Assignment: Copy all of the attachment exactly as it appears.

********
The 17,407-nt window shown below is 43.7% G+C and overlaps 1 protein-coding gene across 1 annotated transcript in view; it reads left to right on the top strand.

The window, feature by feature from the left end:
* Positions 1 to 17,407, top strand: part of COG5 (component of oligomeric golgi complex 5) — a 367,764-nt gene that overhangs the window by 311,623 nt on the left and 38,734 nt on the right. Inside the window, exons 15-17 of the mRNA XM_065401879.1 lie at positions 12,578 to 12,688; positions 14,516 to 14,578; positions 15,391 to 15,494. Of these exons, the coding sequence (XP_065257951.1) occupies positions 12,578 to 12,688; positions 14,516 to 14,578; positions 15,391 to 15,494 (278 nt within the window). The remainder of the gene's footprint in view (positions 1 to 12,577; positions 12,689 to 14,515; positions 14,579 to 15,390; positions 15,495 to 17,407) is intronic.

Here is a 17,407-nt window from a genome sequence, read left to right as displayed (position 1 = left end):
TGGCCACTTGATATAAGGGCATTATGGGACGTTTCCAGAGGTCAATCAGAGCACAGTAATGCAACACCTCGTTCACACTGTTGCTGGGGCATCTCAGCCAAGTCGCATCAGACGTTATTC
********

The 17,407-nt window shown below is 43.7% G+C and overlaps 1 protein-coding gene across 1 annotated transcript in view; it reads left to right on the top strand.

The window, feature by feature from the left end:
* Positions 1 to 17,407, top strand: part of COG5 (component of oligomeric golgi complex 5) — a 367,764-nt gene that overhangs the window by 311,623 nt on the left and 38,734 nt on the right. Inside the window, exons 15-17 of the mRNA XM_065401879.1 lie at positions 12,578 to 12,688; positions 14,516 to 14,578; positions 15,391 to 15,494. Of these exons, the coding sequence (XP_065257951.1) occupies positions 12,578 to 12,688; positions 14,516 to 14,578; positions 15,391 to 15,494 (278 nt within the window). The remainder of the gene's footprint in view (positions 1 to 12,577; positions 12,689 to 14,515; positions 14,579 to 15,390; positions 15,495 to 17,407) is intronic.

Here is a 17,407-nt window from a genome sequence, read left to right as displayed (position 1 = left end):
TGGCCACTTGATATAAGGGCATTATGGGACGTTTCCAGAGGTCAATCAGAGCACAGTAATGCAACACCTCGTTCACACTGTTGCTGGGGCATCTCAGCCAAGTCGCATCAGACGTTATTC